IT’S strange how we set such store by government budgets, as if that little red box might one day hold a magic bullet that will sort out all of our problems.
Last week saw division between working mums and non-working mums, which broke out because of the budget boost of £1200 a year to those paying nannies or nurseries an average of £6000 annually to look after their children.
“What about us?” seemed to be the baffling response from non-working mums whose partners earned enough for them to stay at home. What about you? If you’re not paying it out in the first place, you can hardly expect to get £1200 back for simply staying at home with the kids.
The Budget isn’t about sharing out the spoils equally, or even taxing everyone equally. In fact, it’s hard to know what it is about nowadays with the economy in such a tragic state.
Down at household budget level, the problem isn’t necessarily borrowing, deficits, interest rates or loans. It’s simply that everything costs too much, not just more than it should but more than we can possibly go on paying.
Childcare is just one item on that list. Food costs are rising, along with gas, electricity, petrol and diesel, not to mention public transport and all the other essentials, to the extent that in real terms wages are falling. Unemployment overall is still on the up, with 100 Scottish women losing their jobs every day.
The less we can afford to pay for bills, goods and services, the more companies will go out of business, causing more people to lose their jobs so that even fewer of us can afford bills, goods and services.
In theory, in a free market economy, prices should be falling, driven down by what customers can afford to pay. But it’s not working.
Perhaps we want to believe the Budget can make a difference because that delusion is easier than accepting we have an unsustainable model and we’re on the road to total collapse. It might be easier than realising that even if and when big business begins to recover it could take decades, if ever, for significant wage rises so that spending will keep smaller businesses going. Perhaps deep down we actually want to believe the Government knows what it’s doing, rather than see them as powerless against economic meltdown.
Still, it’s nearly Easter . . . a time for miracles.
Hard work pays?
SOME good news comes with the return of apprenticeships and as unemployment among the young at least falls at its fastest clip for 20 years.
A word of caution, though. I know a young man who began an apprenticeship, excelled at college and worked diligently for his employer. The boss had an accident and had to downsize the business, so my young friend lost his job. Another firm took him on, but hard times meant redundancies soon after and it was last in, first out.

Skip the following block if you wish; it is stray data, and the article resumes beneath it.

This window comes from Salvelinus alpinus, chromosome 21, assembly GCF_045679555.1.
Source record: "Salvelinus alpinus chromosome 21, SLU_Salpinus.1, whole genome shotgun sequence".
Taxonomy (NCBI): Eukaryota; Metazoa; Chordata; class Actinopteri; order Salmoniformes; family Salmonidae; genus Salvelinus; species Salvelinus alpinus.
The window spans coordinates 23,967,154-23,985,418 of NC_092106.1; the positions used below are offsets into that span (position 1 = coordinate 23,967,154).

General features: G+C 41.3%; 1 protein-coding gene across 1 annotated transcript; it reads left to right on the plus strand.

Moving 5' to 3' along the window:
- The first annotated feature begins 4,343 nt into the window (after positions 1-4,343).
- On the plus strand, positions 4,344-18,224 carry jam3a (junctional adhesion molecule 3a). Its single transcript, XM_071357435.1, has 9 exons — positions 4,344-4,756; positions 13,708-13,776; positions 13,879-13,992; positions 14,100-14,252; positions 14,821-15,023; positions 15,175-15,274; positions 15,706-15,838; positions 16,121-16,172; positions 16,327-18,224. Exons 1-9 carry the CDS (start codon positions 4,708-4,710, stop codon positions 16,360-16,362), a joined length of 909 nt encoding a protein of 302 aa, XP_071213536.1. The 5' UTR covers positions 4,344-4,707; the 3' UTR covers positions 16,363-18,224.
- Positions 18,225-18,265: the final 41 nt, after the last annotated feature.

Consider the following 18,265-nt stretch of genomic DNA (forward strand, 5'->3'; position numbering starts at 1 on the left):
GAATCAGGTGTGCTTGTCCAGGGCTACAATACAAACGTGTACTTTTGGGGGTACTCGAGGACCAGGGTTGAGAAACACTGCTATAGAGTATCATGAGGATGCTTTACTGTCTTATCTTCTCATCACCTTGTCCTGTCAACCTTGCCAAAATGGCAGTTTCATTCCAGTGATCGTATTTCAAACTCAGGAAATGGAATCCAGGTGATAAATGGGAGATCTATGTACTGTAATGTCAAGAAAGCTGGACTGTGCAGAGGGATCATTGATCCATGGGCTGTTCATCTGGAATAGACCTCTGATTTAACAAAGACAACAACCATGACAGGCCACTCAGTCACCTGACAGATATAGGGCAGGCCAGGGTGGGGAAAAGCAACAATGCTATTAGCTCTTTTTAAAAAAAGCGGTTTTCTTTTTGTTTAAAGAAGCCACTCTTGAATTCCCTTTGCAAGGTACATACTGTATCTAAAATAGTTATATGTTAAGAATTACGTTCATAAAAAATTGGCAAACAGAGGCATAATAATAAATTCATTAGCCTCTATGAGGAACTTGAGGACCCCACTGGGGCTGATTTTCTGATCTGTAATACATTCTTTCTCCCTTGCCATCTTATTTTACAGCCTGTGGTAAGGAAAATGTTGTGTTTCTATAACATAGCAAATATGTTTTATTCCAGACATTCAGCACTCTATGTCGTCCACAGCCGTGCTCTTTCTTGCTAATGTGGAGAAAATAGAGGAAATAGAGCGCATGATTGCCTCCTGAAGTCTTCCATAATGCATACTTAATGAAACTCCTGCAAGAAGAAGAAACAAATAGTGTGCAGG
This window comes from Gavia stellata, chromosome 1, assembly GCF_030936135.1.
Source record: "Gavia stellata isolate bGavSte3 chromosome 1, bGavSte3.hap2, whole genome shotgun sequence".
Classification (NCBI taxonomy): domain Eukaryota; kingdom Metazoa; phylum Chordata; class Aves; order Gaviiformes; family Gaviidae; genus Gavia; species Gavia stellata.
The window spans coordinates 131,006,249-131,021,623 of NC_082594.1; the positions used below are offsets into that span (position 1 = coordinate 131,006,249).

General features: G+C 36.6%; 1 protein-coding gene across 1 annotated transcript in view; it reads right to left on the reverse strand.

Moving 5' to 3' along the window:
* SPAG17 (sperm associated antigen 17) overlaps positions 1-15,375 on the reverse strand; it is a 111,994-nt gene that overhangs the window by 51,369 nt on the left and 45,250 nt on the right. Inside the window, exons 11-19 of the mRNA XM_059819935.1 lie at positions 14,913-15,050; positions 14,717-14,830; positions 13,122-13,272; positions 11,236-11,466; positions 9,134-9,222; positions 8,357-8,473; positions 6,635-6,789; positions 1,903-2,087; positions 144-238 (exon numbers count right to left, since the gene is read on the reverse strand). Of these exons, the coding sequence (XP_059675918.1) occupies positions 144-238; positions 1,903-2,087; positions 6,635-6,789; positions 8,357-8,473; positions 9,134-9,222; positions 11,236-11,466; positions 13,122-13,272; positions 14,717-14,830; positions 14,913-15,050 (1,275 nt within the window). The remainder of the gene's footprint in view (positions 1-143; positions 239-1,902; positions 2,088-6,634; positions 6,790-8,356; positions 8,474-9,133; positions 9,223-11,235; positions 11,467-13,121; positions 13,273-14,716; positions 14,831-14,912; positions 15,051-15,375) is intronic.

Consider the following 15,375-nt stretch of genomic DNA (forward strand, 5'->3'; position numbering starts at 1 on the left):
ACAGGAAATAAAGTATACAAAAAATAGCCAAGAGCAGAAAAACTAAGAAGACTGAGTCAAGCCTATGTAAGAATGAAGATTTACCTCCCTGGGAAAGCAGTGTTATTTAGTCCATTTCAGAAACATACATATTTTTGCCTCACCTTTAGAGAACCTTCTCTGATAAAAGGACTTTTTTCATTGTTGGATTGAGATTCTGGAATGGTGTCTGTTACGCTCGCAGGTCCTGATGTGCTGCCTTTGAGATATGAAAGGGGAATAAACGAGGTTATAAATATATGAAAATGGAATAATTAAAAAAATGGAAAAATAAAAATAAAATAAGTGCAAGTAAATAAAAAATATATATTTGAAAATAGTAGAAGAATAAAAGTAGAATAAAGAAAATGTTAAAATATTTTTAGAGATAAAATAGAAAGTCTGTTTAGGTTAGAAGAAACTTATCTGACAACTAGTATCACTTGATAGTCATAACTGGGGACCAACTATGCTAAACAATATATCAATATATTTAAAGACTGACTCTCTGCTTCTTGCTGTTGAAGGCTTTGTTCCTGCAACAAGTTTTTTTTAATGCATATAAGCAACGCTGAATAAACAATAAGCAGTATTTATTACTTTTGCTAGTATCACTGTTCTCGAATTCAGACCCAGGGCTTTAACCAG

Still the college plaudits were coming. He was lucky to get taken on again to continue towards his qualification, or so he thought. This employer had a rush job on before Christmas, and wouldn’t honour his promise to let my young friend attend his college days. Just before the holidays the job was finished and he was “let go” – a few weeks after he’d started.
With six months to go to serve his time and gain full qualifications, he found another firm willing to take him on for that long at least. He travels 100 miles round trip every day to and from work. Meantime, despite all the uncertainty, he won a major apprenticeship award.
There are financial incentives for employers to give apprenticeships, but not enough penalties when they let young people down. Let’s hear when the 25,000 apprenticeships a year promised by the Scottish Government are completed, rather than when they start.
Watch it, sweetie
MY delight at Bruntsfield being named one of the best places to live in Scotland in a Sunday paper league table has been slightly dented by another league run by its sister title claiming Stockbridge is the third “coolest” place to live in the UK.
I love Bruntsfield (though for completely different reasons than those given in the league) and I’ve nothing against Stockie, but their constant selection as Edinburgh’s “dynamic duo” does show a certain laziness on the part of London reviewers who let the pin land in the same hole in the map every time.
Nor am I sure about the description of Raeburn Place as “a confection” of shops, cafes, bars and restaurants, which suggests someone who has never been there trying to impose southern values, thus making the place less interesting than it is.
In Stockie, you can spend hundreds on a dog collar, find a butcher who sells real mutton, there’s the bookie’s, the laundrette and a zillion charity shops, but you will not find anyone who would describe the street as a “confection”.